The Button Law Firm October 2017

OCT 2017


2919 Commerce Street, Suite 535, Dallas, TX 75226 | 1900 W. Illinois Avenue, Suite 101, Midland, TX 79701 | 214-888-2216

People tell me I’m a good public speaker, which is good to hear because as a trial attorney, I spend a lot of time up in front of a judge and jury, advocating aloud for my clients. I’ve found that public speaking outside of the courtroom is something I enjoy as well, and it’s an activity I’m spending more time doing lately. While it can be a very good way to communicate information, it’s not without its challenges. Believe it or not, I wasn’t always comfortable speaking in public — I was a quiet and shy kid — and I still get nervous before I step onstage, get behind a podium, or deliver an argument in court. The secret is simple: Lots and lots of preparation. I start with whatever the topic is. I look at the experience I have and start doing research and brainstorming. A dry-erase board is very helpful. From there, I come up with a list of things I want to be sure to mention, and I’ll write all those ideas down and then explain them in writing. Now I have a roadmap, and I know what I’ll be discussing. I also have those in-depth explanations, which are very important. Even if I don’t end up talking about all those topics in a great level of detail, it pays to be an expert, and it makes me more confident during the rest of the talk. I’ll practice talking those points out, writing them down again and again, and I’ll narrow it down a bit each time I do. For example, imagine I wanted to say, “Don’t cash any checks the insurance company sends you, especially unsolicited checks. That’s a trick they can use to end your claim before it starts.” I’d begin by writing the whole sentence out, and then I’d practice until I could see the words “unsolicited checks” and know exactly what those trigger points meant. This might take 30 or 40 tries, but my final notes would be minimal. That’s okay — by then I don’t need anything more than those trigger points. When the nerves hit, I try to do what feels natural. I learned recently that I tend to walk when I talk. If I try to stay still behind a podium, it’s harder for me to focus on what I’m saying. If you have a few habits that will make you more comfortable while speaking in public, go ahead and do them. Stack the deck in your favor, right? Russell’s Guide to Public Speaking BEAT STAGE FRIGHT!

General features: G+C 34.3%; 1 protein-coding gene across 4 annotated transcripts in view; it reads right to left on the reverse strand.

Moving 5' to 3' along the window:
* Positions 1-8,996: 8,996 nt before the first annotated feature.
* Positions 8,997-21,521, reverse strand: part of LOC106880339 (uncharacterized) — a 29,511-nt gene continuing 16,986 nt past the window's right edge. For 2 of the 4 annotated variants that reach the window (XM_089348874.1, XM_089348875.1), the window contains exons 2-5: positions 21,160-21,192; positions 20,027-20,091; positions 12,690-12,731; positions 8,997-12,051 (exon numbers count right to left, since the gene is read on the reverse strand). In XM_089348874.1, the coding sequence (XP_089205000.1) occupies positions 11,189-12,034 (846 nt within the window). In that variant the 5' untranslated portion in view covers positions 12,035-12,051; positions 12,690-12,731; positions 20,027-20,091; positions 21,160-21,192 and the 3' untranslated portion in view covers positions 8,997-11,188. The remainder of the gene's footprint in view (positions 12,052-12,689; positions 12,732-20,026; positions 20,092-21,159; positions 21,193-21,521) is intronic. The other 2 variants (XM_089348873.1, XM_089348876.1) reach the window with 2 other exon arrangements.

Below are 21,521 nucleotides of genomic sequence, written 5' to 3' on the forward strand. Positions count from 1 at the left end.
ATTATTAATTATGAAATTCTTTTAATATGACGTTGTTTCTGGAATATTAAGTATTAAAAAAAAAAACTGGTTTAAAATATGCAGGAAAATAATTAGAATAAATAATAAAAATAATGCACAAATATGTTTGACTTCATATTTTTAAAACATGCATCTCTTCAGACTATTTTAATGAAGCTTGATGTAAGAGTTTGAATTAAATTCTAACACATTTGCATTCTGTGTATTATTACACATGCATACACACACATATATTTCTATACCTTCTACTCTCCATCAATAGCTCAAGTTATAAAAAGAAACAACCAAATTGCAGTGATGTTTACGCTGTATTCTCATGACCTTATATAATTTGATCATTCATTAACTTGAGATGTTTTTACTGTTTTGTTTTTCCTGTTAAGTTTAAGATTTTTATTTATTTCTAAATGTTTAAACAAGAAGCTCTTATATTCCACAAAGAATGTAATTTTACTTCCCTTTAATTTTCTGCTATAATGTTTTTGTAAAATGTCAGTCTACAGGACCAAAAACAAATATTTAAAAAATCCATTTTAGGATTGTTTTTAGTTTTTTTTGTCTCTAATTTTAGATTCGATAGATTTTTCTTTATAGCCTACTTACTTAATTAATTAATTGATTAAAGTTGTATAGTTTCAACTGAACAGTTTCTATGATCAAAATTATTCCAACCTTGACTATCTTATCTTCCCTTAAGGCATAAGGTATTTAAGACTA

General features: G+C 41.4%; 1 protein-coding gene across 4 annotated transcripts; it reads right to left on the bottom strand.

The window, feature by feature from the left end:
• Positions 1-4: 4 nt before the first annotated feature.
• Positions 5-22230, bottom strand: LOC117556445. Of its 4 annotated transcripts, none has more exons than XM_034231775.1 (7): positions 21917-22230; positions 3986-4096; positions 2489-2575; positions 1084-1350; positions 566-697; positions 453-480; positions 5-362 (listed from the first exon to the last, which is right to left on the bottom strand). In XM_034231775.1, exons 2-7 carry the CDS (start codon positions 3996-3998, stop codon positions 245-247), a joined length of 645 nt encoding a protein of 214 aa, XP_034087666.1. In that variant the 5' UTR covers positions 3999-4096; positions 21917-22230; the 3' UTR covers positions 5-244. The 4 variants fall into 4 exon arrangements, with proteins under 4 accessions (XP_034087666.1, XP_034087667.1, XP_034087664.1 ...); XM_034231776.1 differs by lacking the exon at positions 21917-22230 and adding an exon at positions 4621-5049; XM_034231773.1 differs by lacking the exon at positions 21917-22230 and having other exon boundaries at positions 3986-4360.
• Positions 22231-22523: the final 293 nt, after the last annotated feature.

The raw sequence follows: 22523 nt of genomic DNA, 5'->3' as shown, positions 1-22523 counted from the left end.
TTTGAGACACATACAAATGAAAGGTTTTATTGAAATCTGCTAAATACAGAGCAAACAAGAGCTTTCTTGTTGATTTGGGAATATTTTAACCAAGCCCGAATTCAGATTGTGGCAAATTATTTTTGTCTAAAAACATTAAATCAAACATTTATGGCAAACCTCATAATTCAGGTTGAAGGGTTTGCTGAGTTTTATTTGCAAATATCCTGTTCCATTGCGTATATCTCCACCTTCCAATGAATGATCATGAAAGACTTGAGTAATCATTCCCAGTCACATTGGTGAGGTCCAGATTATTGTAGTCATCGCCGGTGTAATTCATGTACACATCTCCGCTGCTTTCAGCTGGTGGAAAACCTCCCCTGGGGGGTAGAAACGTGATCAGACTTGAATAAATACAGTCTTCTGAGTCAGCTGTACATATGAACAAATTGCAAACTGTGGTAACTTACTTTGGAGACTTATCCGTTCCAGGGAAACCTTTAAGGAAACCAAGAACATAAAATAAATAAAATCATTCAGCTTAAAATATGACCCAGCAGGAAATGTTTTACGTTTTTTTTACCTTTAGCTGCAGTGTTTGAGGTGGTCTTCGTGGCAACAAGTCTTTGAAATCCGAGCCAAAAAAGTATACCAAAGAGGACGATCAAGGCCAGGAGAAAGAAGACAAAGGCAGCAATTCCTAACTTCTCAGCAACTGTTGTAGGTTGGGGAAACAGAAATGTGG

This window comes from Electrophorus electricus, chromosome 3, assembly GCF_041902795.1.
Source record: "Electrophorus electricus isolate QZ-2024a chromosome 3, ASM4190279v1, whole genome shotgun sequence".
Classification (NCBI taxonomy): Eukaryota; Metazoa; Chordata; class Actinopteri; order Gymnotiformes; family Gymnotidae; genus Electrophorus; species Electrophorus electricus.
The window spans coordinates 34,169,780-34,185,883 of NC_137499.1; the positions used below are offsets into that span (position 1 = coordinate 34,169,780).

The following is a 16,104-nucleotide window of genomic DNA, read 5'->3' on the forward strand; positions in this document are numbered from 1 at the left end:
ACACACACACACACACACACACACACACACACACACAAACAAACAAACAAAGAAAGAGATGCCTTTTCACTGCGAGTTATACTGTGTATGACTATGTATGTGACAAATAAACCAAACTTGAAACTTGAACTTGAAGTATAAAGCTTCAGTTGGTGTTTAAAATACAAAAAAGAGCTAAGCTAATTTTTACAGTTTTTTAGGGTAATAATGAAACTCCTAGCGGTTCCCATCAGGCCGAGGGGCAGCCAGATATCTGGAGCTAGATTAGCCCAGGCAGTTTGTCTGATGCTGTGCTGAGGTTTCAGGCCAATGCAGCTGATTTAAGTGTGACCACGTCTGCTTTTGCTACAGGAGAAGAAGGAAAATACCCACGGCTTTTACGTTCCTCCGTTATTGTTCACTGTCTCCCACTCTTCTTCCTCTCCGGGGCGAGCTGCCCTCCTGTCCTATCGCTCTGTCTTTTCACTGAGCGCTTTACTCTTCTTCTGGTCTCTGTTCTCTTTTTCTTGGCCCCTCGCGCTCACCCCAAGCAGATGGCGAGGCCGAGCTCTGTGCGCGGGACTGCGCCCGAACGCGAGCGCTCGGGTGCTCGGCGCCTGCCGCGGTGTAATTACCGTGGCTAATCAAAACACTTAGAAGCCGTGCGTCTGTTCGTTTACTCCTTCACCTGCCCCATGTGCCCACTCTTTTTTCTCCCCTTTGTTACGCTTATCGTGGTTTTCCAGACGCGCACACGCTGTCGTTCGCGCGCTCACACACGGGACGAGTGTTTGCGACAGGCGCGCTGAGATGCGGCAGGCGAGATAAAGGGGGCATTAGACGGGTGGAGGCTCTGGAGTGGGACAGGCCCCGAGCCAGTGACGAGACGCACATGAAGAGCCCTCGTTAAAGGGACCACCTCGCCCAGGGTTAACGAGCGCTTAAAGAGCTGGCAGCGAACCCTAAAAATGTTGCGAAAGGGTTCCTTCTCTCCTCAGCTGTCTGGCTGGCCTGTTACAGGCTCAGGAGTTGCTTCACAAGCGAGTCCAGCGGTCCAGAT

The reward for all this work is immense. I can share what I know and help a lot of people learn

something that I might have learned the hard way. By explaining my own successes (and my own failures), I hope to save others the time and get them more acquainted with the subject at hand. In court, I want to communicate the reality of my client’s case in a way that others can easily understand and empathize with. I’ve found that people also appreciate the fact I’m not some flamboyant big-shot attorney with no time for them. I’m just an average Joe who can help them understand something that I didn’t always understand myself.

And that’s what really matters.

Russell Button 214-888-2216

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